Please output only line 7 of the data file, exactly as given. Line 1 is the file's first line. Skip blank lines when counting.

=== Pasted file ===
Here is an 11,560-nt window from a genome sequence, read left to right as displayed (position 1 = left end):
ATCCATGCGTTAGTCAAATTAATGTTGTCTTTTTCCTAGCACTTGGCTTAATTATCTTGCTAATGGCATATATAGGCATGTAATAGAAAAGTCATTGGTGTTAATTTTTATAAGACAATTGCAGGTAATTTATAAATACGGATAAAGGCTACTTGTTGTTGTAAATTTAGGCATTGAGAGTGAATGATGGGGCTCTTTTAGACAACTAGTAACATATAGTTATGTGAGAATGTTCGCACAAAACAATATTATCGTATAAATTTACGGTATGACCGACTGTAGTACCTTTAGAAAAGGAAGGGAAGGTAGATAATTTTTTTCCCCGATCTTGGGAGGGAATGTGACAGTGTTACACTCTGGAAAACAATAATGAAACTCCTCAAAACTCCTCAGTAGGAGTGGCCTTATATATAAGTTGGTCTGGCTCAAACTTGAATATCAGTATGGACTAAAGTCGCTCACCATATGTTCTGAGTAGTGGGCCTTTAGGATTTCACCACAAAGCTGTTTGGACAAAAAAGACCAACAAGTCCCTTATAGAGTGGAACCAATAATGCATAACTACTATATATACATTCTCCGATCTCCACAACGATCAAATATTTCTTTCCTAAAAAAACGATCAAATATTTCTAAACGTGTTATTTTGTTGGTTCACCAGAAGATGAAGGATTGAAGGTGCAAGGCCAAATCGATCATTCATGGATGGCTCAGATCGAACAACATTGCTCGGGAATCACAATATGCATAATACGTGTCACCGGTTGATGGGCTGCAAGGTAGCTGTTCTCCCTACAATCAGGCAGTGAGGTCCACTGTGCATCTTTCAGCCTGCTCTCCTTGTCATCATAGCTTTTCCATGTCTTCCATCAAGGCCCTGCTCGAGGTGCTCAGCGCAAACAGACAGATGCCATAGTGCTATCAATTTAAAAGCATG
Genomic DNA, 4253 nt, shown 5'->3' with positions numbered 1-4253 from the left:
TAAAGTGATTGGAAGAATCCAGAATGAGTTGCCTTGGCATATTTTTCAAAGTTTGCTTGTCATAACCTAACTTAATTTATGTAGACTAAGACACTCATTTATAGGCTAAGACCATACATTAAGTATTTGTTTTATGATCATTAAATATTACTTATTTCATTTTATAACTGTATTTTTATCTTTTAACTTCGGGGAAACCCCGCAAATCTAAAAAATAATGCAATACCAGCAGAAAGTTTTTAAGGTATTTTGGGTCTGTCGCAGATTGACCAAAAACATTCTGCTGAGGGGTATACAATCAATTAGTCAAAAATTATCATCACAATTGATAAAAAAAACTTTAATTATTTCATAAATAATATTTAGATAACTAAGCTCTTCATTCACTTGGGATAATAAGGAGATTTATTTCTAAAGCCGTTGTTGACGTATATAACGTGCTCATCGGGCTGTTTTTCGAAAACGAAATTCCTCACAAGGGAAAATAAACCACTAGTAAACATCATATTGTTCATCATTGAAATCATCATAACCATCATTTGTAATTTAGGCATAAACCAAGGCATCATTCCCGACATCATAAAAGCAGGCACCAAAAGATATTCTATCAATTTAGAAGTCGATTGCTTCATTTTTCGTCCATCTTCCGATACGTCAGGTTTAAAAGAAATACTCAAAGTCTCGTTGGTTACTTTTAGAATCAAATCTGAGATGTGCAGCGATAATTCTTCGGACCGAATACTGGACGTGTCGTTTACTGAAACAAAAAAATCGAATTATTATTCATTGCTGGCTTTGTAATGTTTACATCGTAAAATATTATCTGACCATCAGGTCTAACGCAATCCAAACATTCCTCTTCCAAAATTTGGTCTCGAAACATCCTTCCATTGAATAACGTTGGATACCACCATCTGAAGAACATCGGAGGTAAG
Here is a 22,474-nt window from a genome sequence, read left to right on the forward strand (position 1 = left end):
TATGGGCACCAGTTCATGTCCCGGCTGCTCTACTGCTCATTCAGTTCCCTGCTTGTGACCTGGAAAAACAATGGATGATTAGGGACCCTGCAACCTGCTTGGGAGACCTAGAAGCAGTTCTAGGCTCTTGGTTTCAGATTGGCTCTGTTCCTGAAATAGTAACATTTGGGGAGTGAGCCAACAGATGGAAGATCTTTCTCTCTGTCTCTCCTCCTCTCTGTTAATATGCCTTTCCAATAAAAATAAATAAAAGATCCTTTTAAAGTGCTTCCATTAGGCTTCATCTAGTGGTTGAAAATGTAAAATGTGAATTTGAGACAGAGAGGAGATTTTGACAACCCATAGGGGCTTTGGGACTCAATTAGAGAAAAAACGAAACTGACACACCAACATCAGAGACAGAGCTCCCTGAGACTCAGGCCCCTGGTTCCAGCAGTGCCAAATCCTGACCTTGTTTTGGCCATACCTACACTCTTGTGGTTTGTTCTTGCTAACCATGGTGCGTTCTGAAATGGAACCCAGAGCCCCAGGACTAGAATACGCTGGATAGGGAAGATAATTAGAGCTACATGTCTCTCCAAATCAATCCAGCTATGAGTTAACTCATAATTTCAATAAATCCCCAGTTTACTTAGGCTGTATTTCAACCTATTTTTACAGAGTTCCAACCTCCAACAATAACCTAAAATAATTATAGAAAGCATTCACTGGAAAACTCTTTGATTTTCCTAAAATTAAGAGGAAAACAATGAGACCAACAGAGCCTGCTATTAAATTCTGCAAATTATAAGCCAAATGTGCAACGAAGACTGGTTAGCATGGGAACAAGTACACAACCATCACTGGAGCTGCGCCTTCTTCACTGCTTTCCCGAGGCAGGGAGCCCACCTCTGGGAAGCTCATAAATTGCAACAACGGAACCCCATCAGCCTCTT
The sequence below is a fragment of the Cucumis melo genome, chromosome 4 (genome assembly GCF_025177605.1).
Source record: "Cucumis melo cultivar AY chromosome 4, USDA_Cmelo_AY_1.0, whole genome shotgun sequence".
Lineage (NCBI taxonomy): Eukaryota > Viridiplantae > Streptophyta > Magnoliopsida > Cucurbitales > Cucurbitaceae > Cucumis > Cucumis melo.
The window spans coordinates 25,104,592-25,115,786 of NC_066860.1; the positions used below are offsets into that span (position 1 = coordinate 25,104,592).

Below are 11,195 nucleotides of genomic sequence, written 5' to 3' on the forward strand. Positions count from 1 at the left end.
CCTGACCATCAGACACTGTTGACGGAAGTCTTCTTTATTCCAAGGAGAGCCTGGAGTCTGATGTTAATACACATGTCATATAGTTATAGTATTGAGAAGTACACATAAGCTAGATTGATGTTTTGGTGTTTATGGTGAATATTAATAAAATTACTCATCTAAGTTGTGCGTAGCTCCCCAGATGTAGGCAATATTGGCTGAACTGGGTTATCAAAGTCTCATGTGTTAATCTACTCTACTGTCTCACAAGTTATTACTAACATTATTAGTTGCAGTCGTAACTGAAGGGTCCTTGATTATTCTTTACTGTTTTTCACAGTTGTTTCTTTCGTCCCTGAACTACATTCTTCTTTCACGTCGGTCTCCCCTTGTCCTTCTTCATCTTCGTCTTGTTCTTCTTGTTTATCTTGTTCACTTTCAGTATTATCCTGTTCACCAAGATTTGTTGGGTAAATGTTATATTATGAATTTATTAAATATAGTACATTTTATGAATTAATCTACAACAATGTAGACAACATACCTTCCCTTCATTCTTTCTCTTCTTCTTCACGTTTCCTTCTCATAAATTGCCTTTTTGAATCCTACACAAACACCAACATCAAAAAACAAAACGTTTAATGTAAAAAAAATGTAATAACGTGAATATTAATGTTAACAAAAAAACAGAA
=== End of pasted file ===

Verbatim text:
The sequence below is a fragment of the Cucumis melo genome, chromosome 4 (genome assembly GCF_025177605.1).